The goal, after all, of capitalism is to maximize not value but profit. That can only mean charging more or giving the customer less. People are rewarded within the corporate system for figuring out ways to do these two things in spite of the fact that both are directly opposed to the interests of most of us.

Another particularly egregious (and typical) product of capitalism is the American breakfast cereal, a food ironically descended from “health” foods of the nineteenth century (as soda is descended from old nostrums). In the cereal business, companies compete to see who could offer customers the least. Some basic grain is refined until it is little more than pure starch, then given odd and inappropriate forms, puffed up to as large a shape as possible, and coated with sugar. These strategies are reinforced by the bright advertising which helps to develop our children into consumers, so delighted are they to see a food made specifically for the lowest common denominator of kids’ taste and decked out in such alluring packaging, almost as seductive as television. Should the box’s appeal be insufficient still, the manufacturer puts a toy inside. It is clear that the cereal is not what is sold; some self-image dependent on products is what the purchaser receives. The buyer in search of breakfast cereal should be able to select from foods, not from cartoon characters.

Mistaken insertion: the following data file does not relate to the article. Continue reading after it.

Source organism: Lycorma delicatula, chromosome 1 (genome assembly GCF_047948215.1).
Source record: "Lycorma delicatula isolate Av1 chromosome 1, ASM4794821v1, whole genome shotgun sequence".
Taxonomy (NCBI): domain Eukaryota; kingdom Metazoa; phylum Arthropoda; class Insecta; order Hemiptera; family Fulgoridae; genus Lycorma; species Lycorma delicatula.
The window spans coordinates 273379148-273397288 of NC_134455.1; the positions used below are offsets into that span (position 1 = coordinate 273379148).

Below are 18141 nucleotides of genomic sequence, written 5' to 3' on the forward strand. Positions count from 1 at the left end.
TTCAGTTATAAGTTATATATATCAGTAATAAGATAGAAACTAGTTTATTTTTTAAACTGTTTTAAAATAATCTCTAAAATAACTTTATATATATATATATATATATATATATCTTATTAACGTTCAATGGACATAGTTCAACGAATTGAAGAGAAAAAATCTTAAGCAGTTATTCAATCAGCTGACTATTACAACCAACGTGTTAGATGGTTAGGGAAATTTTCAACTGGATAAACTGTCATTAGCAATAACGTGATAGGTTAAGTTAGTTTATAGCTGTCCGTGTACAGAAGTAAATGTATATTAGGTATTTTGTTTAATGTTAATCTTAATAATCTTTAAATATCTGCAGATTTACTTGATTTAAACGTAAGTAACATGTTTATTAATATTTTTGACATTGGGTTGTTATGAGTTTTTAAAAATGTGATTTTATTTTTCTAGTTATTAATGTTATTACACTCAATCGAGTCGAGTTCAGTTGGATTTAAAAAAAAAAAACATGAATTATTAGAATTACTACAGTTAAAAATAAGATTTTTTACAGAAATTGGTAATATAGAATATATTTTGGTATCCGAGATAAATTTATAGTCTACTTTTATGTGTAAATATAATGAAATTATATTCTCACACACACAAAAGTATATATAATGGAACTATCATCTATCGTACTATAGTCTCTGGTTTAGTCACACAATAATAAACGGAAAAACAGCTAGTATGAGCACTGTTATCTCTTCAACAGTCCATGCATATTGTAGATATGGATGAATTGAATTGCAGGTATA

We are, of course, indulgent of our children; the tragedy is that the same system works equally well for consumption-oriented adults. The Hummer, whose demise is noted is today’s paper, is a caricature, but of an everyday reality. Cars and cereals are only dramatic examples of what is true of all production under capitalism. The profit motive creates directly opposing interests between producers and consumers who are forced to ignore their genuine shared interest in high quality goods at a low price. And demand is driven by the devious psychology of advertising, teaching us that our identities, our self-worth are based on consumerism, in spite of the fact that pursuit of merchandise (as the Dalai Lama and the Rolling Stones can agree) brings no satisfaction.